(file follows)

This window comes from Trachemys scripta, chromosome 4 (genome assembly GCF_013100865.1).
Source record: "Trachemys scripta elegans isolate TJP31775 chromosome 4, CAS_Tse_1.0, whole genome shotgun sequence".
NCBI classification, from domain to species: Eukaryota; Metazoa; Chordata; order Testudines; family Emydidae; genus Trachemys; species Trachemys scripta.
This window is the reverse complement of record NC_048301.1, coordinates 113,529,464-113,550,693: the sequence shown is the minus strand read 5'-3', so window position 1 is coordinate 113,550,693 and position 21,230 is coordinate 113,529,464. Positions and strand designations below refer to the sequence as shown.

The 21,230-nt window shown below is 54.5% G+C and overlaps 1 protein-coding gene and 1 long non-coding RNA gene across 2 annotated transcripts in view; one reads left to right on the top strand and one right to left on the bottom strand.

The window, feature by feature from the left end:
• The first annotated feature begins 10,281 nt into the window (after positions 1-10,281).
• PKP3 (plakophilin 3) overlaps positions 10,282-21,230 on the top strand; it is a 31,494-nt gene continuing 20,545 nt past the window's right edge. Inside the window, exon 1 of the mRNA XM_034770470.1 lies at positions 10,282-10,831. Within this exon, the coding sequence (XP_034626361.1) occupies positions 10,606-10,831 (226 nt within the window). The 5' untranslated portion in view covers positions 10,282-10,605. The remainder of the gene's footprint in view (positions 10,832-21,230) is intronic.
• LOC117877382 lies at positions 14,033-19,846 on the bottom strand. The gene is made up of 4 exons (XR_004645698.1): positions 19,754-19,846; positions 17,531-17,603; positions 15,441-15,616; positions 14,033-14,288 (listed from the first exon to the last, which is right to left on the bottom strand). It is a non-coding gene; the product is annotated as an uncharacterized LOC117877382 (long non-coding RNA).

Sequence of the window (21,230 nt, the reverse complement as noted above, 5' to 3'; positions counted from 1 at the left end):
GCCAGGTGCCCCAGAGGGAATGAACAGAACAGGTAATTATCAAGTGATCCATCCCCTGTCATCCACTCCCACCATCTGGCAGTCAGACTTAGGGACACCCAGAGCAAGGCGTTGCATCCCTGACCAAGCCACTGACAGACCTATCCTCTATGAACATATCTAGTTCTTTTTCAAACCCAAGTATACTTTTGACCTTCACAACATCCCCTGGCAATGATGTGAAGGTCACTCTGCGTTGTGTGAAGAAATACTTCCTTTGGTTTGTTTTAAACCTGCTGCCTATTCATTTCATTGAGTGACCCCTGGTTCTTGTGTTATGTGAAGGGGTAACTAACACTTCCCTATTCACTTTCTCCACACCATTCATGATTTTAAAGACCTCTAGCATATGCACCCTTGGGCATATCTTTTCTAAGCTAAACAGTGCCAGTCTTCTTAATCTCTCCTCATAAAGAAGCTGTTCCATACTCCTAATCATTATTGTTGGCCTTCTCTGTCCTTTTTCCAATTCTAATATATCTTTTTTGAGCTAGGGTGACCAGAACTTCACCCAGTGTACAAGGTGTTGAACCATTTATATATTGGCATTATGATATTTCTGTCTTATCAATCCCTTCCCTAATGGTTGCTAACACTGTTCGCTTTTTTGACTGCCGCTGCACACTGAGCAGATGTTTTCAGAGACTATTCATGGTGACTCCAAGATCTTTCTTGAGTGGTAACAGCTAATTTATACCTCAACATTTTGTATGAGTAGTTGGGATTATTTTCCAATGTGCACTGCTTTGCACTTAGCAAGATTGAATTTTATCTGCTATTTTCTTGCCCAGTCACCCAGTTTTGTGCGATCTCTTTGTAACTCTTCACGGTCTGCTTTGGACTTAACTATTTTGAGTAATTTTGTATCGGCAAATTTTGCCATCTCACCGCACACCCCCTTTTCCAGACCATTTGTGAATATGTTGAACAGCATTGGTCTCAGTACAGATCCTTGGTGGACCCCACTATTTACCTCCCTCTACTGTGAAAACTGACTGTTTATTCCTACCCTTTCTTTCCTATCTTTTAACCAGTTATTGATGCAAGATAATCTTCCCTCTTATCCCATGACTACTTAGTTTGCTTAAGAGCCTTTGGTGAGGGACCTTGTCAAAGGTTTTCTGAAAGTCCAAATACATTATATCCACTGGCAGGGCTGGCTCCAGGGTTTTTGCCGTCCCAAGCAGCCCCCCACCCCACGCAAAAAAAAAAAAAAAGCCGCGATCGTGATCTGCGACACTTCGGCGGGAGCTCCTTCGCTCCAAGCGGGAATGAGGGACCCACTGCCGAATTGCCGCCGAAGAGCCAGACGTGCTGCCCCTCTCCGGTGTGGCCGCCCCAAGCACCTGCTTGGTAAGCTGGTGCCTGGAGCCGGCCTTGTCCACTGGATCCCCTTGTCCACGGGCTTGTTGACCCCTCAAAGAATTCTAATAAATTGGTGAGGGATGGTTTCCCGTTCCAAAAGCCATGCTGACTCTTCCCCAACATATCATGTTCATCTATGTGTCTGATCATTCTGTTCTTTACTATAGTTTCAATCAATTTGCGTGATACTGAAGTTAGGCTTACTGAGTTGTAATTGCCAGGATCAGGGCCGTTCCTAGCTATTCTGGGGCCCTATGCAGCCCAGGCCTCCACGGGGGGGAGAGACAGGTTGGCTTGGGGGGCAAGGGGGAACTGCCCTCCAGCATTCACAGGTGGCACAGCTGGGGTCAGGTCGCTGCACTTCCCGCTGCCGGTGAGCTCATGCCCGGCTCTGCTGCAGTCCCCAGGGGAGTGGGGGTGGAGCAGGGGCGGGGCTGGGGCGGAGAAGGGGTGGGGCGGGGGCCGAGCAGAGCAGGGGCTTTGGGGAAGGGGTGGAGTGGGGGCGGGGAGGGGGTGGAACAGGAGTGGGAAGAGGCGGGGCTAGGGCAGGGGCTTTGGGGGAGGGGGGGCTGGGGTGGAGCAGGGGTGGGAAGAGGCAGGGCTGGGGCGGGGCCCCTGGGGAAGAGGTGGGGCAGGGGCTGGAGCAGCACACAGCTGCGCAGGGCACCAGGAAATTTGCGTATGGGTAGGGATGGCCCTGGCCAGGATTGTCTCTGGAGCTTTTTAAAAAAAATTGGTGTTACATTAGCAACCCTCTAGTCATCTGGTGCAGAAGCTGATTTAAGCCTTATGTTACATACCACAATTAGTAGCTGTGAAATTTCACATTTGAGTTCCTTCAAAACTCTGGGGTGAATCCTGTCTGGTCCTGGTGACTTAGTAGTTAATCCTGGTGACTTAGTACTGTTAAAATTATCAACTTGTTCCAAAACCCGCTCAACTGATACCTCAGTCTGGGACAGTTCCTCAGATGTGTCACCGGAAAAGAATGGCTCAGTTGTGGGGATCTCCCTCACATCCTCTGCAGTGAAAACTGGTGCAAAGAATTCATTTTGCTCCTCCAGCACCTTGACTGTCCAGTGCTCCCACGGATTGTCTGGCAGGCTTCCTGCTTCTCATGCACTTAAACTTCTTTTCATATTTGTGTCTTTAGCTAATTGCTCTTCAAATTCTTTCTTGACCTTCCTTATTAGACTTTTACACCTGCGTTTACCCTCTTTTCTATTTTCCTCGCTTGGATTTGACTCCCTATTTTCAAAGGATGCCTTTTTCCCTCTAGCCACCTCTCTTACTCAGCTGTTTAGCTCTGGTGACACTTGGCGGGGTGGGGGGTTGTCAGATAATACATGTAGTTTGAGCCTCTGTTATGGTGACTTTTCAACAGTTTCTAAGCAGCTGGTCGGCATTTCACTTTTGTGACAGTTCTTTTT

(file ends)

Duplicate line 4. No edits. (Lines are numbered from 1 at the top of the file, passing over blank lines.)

This window is the reverse complement of record NC_048301.1, coordinates 113,529,464-113,550,693: the sequence shown is the minus strand read 5'-3', so window position 1 is coordinate 113,550,693 and position 21,230 is coordinate 113,529,464. Positions and strand designations below refer to the sequence as shown.